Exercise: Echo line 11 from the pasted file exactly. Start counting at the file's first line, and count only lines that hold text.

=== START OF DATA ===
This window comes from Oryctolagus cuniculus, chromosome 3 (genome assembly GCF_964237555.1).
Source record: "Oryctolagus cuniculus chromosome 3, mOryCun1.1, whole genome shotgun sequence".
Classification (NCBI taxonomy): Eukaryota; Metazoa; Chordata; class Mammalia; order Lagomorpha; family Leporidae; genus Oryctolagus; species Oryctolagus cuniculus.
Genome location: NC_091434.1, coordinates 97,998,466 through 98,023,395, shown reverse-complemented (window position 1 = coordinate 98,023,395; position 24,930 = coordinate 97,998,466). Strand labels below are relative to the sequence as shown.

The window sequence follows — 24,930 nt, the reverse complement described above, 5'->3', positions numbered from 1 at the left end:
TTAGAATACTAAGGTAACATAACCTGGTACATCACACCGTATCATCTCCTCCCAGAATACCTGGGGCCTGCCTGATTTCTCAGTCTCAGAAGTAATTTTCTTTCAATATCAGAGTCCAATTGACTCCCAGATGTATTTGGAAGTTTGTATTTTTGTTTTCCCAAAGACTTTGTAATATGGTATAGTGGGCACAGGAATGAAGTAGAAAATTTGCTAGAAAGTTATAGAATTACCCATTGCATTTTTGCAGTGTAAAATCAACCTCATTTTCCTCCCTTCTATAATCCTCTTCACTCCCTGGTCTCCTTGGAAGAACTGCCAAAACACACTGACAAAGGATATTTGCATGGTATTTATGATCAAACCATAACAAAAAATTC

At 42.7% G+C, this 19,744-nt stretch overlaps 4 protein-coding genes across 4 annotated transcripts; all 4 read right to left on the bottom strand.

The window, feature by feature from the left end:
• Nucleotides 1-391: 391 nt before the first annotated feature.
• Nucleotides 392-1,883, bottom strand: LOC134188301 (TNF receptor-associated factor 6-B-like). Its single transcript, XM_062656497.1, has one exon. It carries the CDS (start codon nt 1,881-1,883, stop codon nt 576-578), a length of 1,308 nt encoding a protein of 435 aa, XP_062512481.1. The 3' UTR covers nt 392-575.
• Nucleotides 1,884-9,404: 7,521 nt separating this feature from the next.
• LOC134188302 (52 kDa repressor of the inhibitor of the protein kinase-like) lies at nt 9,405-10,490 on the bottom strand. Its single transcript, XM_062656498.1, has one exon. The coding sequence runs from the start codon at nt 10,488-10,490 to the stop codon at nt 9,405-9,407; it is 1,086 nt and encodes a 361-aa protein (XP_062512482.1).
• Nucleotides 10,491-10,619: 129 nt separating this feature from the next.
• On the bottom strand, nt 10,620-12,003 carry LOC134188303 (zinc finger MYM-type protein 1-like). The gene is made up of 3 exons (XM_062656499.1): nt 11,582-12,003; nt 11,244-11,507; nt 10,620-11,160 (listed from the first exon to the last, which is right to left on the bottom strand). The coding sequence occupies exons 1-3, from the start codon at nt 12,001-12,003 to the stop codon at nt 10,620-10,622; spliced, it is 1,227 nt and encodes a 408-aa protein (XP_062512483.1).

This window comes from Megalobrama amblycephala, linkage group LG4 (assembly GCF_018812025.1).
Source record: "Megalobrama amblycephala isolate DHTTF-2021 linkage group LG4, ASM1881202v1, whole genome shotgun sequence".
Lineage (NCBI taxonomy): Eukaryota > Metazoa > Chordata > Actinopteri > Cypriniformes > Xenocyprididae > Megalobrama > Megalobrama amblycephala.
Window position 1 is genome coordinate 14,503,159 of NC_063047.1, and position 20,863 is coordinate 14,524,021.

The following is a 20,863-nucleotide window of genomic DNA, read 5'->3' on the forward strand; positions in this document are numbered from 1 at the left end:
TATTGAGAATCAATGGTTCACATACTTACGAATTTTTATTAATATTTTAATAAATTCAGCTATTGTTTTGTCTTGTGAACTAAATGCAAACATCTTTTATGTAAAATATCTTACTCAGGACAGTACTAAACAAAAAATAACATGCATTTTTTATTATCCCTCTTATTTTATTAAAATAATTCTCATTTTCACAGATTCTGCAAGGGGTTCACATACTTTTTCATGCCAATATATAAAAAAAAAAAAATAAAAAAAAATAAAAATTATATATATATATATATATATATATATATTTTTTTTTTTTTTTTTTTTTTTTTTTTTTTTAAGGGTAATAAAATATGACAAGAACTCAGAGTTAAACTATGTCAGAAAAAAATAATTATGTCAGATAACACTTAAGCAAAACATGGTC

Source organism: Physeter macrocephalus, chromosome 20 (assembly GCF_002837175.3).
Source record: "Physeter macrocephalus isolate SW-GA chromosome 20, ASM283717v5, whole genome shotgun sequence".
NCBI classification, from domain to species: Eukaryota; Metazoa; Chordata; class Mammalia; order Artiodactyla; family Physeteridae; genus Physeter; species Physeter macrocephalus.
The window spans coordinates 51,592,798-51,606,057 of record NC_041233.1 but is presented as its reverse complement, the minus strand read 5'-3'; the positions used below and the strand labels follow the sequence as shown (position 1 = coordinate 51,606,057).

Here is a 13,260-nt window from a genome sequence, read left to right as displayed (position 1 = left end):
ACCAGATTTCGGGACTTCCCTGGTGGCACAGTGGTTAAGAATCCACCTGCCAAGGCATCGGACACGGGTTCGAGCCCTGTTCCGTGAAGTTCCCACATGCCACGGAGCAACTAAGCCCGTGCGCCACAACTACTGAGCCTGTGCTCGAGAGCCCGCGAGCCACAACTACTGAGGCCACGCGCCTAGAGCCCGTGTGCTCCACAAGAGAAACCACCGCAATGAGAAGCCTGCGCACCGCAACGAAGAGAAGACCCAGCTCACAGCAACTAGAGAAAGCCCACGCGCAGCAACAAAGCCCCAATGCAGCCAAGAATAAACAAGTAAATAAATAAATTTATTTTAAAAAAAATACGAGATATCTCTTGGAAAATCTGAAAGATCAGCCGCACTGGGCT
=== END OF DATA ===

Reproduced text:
• Nucleotides 1,884-9,404: 7,521 nt separating this feature from the next.